This is an open letter to the CAcert.org board and membership (including my fellow 20-30 official “Association Members” (copied) as well as the 150,000 or so account holders we effectively represent) concerning recent events that could affect the ongoing viability of the organisation. Bearing in mind that this is an organisation built on trust, I implore you to follow my example in exercising extreme caution when we are called to necessarily intervene in resolving the deadlock. Despite claims to the contrary there is no urgency and the last thing we need now is an Iran style election (whether or not legitimate, perception is everything).
It appears (from my perspective as an outsider, albeit with the benefit of various insider accounts) that the board has split into two factions. On one hand we have the “old school” who have been on the board for a while (some would say too long) and the other “reformist(s)” who seek change, yesterday. They are now on a crash course that will invariably result in the loss of committed contributors, or worse, loss of trust from the community. In any case a confrontation poses a serious risk to the organisation’s future, and with it the community’s access to an alernative to commercial certification authorities.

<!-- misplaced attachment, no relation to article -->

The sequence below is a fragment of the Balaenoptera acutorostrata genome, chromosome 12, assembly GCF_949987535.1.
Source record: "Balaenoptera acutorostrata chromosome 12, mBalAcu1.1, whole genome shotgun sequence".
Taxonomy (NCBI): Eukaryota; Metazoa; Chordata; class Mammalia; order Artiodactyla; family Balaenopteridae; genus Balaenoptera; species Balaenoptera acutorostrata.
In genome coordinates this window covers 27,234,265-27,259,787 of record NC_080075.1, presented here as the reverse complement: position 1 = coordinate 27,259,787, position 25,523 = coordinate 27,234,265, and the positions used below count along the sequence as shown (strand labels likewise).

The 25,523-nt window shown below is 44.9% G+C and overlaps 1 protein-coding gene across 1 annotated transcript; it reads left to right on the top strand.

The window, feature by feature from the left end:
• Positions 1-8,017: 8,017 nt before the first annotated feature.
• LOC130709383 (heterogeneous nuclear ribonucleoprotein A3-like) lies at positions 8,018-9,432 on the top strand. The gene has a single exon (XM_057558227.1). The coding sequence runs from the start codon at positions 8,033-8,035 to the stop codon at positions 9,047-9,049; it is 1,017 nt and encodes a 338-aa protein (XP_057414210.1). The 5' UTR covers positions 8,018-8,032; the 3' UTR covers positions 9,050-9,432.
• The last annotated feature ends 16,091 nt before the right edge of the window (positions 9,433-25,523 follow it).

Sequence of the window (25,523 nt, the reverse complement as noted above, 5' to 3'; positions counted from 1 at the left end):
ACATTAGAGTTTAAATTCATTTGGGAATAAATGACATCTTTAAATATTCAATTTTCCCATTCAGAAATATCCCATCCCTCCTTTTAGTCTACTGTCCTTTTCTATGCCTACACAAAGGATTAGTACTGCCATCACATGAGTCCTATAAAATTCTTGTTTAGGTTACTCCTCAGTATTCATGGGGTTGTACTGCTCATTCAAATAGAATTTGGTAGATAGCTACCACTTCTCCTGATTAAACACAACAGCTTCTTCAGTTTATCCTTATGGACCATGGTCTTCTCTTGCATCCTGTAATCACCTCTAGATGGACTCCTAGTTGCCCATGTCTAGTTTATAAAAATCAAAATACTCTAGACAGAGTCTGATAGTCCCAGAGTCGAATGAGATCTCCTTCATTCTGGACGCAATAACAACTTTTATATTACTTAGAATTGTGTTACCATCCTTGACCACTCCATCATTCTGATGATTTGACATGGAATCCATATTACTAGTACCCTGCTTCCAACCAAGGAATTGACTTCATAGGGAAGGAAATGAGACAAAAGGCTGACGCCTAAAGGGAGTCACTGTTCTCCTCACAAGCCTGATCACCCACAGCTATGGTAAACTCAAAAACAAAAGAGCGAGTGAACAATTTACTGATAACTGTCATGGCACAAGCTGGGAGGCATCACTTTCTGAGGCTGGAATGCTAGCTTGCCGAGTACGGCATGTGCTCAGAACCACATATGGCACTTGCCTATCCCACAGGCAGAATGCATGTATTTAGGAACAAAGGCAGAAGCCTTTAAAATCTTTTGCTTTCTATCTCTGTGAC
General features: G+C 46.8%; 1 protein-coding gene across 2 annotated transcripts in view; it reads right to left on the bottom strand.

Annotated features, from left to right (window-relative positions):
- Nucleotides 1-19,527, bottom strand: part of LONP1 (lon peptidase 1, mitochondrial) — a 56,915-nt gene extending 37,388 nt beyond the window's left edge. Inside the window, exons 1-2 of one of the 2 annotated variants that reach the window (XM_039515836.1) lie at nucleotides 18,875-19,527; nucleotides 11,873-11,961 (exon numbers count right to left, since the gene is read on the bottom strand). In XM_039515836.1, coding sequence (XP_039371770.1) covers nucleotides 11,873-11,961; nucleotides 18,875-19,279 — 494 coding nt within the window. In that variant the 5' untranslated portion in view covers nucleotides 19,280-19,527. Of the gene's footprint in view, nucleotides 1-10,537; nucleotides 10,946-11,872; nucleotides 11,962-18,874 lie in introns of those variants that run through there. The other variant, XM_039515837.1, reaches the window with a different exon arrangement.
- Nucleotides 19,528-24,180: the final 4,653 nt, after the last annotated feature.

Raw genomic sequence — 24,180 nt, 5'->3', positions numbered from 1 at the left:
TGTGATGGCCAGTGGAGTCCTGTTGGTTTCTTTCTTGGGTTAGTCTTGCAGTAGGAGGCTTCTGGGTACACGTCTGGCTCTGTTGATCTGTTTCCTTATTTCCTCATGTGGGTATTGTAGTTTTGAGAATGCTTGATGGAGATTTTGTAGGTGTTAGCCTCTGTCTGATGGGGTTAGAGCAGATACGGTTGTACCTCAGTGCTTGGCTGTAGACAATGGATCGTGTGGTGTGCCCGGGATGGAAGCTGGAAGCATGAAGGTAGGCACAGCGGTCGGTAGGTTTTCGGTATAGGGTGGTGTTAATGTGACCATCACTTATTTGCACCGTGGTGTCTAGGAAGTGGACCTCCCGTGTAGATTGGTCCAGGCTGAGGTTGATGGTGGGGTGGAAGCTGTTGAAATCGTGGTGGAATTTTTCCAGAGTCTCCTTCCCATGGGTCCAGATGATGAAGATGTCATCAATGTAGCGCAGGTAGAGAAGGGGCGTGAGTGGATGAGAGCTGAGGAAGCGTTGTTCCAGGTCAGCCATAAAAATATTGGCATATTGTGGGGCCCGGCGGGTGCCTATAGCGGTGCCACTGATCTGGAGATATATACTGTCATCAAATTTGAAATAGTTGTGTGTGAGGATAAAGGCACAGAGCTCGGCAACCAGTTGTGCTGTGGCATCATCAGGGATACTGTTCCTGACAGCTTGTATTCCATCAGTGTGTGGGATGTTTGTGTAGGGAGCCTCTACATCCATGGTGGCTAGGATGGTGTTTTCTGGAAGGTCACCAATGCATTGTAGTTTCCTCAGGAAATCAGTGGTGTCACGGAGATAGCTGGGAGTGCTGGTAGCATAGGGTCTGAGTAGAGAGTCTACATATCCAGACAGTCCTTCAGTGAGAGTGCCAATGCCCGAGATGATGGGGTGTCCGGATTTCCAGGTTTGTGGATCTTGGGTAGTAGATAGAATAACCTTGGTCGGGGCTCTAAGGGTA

In requesting and receiving the official member list as well as proposing a number of new members (who are presumably sympathetic to their position and will vote for any motion they submit) it was already clear that plans were afoot for a “coup d’état”. Now that an SGM has been proposed to “get this over with” complete with a clear agenda there is absolutely no doubt about it:
- Acceptance of new members. (E.Schwob, A.Bürki, I.Grigg)
- Vote that the committee of management no longer enjoys the confidence of the members.
- Vote that the committee is hereby removed from office and election of a committee shall immediately follow adoption of this resolution.
- Election of a new committee of management.
It is no wonder that the existing board feel they are under attack – they effectively are – and given the “soonest this could be done is in 7 days” they are no doubt starting to feel the pressure. I don’t buy it. Yes, the auditor recently resigned and yes we will eventually need to get the audit back on track, but right now the number one issue is restoring stability to an unstable structure and minimising collateral damage. This needs to be done slowly and carefully and those promoting panic are perhaps deserving of the suspicion they have raised.